Government at state and local government levels should invest more in the provision of potable water instead of seeking to tax or criminalize the efforts of citizens who are actually assisting governments in what is an essential part of their functions of service to the people.

Finally, to avoid the kind of embarrassing technical mistake by the minister, it would be necessary for government officials to be properly briefed whenever they need to make public pronouncements at professional or technical gatherings.

DEPO ADENLE

+++++++++++++++++++++++++++++++++++++++++++++++

The Minister of Water Resources, Suleiman Adamu, on Wednesday (March 29, 2017) expressed worry over the increasing rate of indiscriminate drilling of boreholes by quacks in the country.

Borehole 2017

Mr. Adamu said this at the 53rd Annual International Conference and Exhibition of the Nigerian Society for Mining and Geosciences in Abuja.

The News Agency of Nigeria reports that the conference is entitled: “The Extractive Industry: imperatives for Wealth Creation and Employment Generation”.

He called on the members to show enough concern, just as he said the society had a lot to do in the water resources sector.

Mr. Adamu said it was time Nigeria sought ways to protect its surface and underground water resources effectively.

“It is getting out of hand. You find a situation whereby within three meters, households are drilling boreholes; people are not mindful of the interference.

“We are spending too much money, whereas, we can have maybe a single unit to serve people. I think it’s time we look at these issues.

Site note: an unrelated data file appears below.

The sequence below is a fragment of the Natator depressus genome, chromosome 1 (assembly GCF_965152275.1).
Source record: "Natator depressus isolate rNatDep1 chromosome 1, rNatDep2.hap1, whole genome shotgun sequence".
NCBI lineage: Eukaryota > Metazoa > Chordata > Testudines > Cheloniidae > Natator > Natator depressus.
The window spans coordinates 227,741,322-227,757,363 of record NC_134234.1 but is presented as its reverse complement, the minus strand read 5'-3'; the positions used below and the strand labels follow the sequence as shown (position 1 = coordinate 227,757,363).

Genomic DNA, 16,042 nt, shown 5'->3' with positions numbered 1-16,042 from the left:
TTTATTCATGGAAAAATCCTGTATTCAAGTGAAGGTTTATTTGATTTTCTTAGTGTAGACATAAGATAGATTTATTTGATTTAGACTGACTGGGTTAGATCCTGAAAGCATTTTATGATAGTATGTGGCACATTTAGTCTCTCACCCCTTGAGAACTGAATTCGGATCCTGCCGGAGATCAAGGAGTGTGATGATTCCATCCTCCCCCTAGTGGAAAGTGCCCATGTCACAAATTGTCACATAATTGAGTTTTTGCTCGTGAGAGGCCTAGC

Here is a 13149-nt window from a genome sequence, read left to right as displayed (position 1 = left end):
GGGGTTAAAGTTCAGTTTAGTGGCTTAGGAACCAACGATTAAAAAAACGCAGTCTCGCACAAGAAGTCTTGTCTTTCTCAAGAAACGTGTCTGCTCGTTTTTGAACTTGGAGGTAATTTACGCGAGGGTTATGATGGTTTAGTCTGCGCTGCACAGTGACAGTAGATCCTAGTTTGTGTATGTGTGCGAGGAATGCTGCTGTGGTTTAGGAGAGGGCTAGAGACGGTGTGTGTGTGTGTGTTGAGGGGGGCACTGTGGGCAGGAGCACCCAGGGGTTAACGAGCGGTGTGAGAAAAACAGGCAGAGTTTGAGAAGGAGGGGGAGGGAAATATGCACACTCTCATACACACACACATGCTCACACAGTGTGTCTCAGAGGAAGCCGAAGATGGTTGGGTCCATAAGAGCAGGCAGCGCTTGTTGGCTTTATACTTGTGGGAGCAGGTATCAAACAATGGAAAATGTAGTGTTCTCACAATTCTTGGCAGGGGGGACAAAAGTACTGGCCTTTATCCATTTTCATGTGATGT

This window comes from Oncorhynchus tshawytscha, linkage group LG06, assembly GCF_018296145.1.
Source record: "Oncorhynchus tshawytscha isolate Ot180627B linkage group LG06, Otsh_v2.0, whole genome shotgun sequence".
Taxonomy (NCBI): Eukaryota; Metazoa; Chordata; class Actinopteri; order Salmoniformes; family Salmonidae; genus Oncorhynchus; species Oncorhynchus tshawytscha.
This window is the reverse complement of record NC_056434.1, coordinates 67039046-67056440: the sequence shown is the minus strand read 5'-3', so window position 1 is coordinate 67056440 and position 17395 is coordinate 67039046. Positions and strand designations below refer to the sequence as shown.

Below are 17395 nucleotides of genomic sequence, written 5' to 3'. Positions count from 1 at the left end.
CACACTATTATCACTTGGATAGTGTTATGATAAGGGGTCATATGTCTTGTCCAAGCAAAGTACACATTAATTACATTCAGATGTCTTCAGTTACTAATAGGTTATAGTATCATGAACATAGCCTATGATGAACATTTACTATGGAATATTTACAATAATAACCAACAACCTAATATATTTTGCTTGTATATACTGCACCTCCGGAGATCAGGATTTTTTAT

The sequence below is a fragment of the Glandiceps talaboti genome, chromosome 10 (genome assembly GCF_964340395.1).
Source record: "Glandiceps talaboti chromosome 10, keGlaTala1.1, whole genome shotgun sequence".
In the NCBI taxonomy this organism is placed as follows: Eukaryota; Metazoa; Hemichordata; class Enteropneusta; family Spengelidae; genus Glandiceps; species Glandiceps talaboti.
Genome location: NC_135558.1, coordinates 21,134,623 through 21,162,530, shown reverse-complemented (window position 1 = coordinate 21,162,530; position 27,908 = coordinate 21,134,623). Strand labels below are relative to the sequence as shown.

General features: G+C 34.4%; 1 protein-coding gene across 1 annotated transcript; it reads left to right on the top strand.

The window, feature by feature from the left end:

“I think it is very important we do not exploit our ground water resources to a point where there will be nothing left for the future generation of this country,” he said.

The minister said the National Water Resources bill, approved by the Federal Executive Council (FEC), would soon be forwarded to the National Assembly.

According to him, the bill consists of a modelling regulation to monitor exploitation of ground water resources.

He said that the bill when passed, would ensure the setting up of a hydro-drilling industry in the country.

He said the lack of proper regulation in drilling activities had made it an all comers industry, thereby undermining activities of members of the society.

However, Olugbenga Okunlola, President, Nigerian Mining and Geosciences Society, sought for a collective integration and corporation among governments, industry, academia and technical partners to support geosciences data collection.

This, Mr. Okunlola said, would help in the provision of pre-completion geosciences information to mining companies to support economically viable extraction processes.

He commended the efforts of President Muhammadu Buhari on his emphasis on economic recovery and diversification in the solid mineral sector.

“This has been practically translated into viable increased funding for the major government institutions,” he said.

Premium Times, (NAN), March 29, 2017.

Advertisements